… continued from Part II.
Be the one who rises above the crowd,
Who sets aside daily life,
Who pushes past fears and transcends doubts,
Who blazes the path of justice,
Who maintains a vision of the Beloved Community,
Who helps to heal the hurts of the world.
Help us to stand unswerving
Against hated and discrimination
With humble courage for truth and compassion
To serve humanity by loving our neighbors.
Together we will get to the Promised Land.
Many have dreamed of this destiny.
Some have given their lives for the promise of a new life.
Our struggles will not be in vain.
Together we can do anything. Blessed be and Amen
Roshi Bernie Glassman, a founder of the Zen Peacemaker Order, is drawn to places of great suffering. Bearing witness to situations of overwhelming pain brings this Zen practitioner to a place of ‘unknowing’12. For Glassman “not knowing” does not mean lacking information. Instead it refers to the ability to remain fully open to a situation without any pre-conceptions about your potential role in “fixing” things. It demands detachment and the ability to listen deeply. Buddhists refer to this as “entering a space of nondualiity”.
Preconceived answers can block our ability to truly enter a situation. It is questioning that is the key to not knowing. We must enter situations without knowing what is right and what is wrong. We should bear witness to what is happening without expectations. We must let go of our ideas about what needs to be done and any notion of what compassionate action will look like. Bearing witness from this perspective necessitates that we “become the situation”, letting go ‘of our notion that we will remove suffering.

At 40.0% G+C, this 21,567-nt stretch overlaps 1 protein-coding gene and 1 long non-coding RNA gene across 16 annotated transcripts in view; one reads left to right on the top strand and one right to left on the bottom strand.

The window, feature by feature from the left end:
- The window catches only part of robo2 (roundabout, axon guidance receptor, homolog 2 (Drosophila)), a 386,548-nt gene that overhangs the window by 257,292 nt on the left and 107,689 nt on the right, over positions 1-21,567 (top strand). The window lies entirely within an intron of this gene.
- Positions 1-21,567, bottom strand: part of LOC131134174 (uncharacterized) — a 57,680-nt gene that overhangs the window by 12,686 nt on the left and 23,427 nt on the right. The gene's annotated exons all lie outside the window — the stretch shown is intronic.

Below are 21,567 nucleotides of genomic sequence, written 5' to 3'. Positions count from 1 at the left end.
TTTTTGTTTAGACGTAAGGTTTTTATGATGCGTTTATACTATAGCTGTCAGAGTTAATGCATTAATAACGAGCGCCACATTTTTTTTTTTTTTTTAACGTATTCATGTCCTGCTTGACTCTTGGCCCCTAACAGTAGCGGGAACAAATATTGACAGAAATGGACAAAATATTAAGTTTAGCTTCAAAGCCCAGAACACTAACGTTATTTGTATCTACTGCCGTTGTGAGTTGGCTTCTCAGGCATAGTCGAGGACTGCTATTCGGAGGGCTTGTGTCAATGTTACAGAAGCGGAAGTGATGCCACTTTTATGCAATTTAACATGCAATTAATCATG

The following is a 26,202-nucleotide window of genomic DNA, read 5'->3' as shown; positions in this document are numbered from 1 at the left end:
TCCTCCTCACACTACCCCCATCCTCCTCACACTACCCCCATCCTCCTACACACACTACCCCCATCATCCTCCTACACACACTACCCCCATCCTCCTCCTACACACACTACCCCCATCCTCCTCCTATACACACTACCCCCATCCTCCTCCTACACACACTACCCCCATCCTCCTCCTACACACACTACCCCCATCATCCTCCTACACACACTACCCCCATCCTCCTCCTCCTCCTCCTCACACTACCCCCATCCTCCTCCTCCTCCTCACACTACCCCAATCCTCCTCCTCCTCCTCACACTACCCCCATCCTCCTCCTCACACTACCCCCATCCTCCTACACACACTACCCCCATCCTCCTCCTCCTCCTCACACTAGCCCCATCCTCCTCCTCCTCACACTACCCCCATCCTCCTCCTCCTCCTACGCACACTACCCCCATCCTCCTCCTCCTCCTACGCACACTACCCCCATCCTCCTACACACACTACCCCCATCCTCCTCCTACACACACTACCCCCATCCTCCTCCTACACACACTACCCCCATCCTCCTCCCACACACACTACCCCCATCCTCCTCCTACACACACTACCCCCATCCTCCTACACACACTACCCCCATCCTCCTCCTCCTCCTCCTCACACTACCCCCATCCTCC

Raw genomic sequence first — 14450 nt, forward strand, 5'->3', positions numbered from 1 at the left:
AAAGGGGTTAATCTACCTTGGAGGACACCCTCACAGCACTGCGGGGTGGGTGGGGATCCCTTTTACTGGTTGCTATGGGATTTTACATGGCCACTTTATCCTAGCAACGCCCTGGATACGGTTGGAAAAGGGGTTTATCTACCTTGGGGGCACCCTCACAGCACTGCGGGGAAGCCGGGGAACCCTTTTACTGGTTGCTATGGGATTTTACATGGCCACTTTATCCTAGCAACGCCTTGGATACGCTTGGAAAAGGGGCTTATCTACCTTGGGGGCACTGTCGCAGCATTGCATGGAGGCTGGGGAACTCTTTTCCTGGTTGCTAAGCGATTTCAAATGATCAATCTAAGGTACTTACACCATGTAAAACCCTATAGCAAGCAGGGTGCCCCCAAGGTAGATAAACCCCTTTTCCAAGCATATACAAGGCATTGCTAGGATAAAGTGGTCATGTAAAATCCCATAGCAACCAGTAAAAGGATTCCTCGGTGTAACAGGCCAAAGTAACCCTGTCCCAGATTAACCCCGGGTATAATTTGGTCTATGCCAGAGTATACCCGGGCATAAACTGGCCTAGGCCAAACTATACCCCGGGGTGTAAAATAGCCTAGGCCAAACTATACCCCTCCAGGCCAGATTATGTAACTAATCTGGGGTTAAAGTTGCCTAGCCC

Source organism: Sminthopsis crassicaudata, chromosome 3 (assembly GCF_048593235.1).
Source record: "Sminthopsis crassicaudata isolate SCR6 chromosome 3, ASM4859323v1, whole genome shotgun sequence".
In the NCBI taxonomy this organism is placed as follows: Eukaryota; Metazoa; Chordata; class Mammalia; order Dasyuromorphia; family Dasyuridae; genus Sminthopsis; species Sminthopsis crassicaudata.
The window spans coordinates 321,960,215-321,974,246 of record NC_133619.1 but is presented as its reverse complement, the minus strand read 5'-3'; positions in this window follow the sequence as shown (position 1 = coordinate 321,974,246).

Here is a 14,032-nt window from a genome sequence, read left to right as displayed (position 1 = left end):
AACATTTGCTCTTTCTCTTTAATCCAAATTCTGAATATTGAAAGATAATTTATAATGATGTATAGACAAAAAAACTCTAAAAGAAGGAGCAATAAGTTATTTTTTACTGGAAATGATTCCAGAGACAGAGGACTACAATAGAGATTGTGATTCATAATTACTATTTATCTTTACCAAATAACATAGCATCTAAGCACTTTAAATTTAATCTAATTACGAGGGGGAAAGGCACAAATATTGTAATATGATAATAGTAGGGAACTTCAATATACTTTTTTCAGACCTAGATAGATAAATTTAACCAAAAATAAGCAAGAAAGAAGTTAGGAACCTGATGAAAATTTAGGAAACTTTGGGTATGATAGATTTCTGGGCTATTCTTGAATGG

Glassman finds that when we take the time to truly bear witness to the suffering of others we eventually find that we are bearing witness to aspects of ourselves. Those demons who inflict suffering are, in essence, a part of us. We are reflected in both the victims and the villains. We must acknowledge that both are a part of us. Only then can we take care of the other, who is none other than our self.
We often become complicit to the system by our routine patterns of thinking. I see you suffering and I want to help. The two roles and two practices—sufferer and suffering, helper and helping—may lock us into cognitive traps which limit our openness to a deeper reality. To liberate ourselves and thus attain enlightenment, we must discard what we think we already know and expect to happen. Rather than witnessing suffering and feeling that we want to help, what if we escape the “helping” thinking pattern. Perhaps the one originally seen as the “sufferer” turns out in the end to help the original “witness” more than the other way around. These old stories we tell ourselves—such as those in which one person witnesses another’s pain—must be gently set aside.
Henry Giroux observes changes in the stories we tell about ourselves12. Today corporate media spins stories that celebrate power and demonize victims, all with a veneer of infotainment: “A predatory culture celebrates a narcissistic hyper-individualism that radiates a near sociopathic lack of interest in–or compassion and responsibility for–others (p .9).” Through these corporate-circulated cultural narratives we are urged to spend more, consume more and focus on personal gain. Public discourse can thus undermine our solidarities and notions of the common good, and simultaneously promote cynicism, indifference, and passivity.